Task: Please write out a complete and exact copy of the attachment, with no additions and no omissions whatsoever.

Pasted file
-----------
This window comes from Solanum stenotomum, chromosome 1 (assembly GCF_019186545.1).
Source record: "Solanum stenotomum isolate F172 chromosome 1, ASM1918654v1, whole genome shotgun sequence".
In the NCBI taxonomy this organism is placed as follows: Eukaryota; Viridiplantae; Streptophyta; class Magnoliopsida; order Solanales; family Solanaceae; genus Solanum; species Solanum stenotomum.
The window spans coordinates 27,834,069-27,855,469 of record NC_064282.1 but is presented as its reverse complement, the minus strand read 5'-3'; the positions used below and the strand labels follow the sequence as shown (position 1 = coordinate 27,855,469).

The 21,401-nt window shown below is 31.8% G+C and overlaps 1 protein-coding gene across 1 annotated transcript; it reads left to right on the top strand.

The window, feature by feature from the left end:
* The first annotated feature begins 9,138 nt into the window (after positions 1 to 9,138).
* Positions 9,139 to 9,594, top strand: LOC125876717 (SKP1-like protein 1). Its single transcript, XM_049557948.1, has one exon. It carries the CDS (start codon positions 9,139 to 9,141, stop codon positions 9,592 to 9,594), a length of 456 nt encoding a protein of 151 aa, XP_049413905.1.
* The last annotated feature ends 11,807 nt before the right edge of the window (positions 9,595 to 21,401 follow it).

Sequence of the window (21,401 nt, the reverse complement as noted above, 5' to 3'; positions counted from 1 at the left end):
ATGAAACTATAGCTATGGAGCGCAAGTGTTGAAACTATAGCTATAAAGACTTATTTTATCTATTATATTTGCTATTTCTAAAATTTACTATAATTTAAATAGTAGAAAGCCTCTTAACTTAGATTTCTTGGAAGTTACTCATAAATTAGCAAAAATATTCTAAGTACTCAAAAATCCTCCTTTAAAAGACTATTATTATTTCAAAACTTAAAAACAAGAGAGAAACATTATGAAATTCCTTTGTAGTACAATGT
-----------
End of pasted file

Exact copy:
This window comes from Solanum stenotomum, chromosome 1 (assembly GCF_019186545.1).
Source record: "Solanum stenotomum isolate F172 chromosome 1, ASM1918654v1, whole genome shotgun sequence".
In the NCBI taxonomy this organism is placed as follows: Eukaryota; Viridiplantae; Streptophyta; class Magnoliopsida; order Solanales; family Solanaceae; genus Solanum; species Solanum stenotomum.
The window spans coordinates 27,834,069-27,855,469 of record NC_064282.1 but is presented as its reverse complement, the minus strand read 5'-3'; the positions used below and the strand labels follow the sequence as shown (position 1 = coordinate 27,855,469).

The 21,401-nt window shown below is 31.8% G+C and overlaps 1 protein-coding gene across 1 annotated transcript; it reads left to right on the top strand.

The window, feature by feature from the left end:
* The first annotated feature begins 9,138 nt into the window (after positions 1 to 9,138).
* Positions 9,139 to 9,594, top strand: LOC125876717 (SKP1-like protein 1). Its single transcript, XM_049557948.1, has one exon. It carries the CDS (start codon positions 9,139 to 9,141, stop codon positions 9,592 to 9,594), a length of 456 nt encoding a protein of 151 aa, XP_049413905.1.
* The last annotated feature ends 11,807 nt before the right edge of the window (positions 9,595 to 21,401 follow it).

Sequence of the window (21,401 nt, the reverse complement as noted above, 5' to 3'; positions counted from 1 at the left end):
ATGAAACTATAGCTATGGAGCGCAAGTGTTGAAACTATAGCTATAAAGACTTATTTTATCTATTATATTTGCTATTTCTAAAATTTACTATAATTTAAATAGTAGAAAGCCTCTTAACTTAGATTTCTTGGAAGTTACTCATAAATTAGCAAAAATATTCTAAGTACTCAAAAATCCTCCTTTAAAAGACTATTATTATTTCAAAACTTAAAAACAAGAGAGAAACATTATGAAATTCCTTTGTAGTACAATGT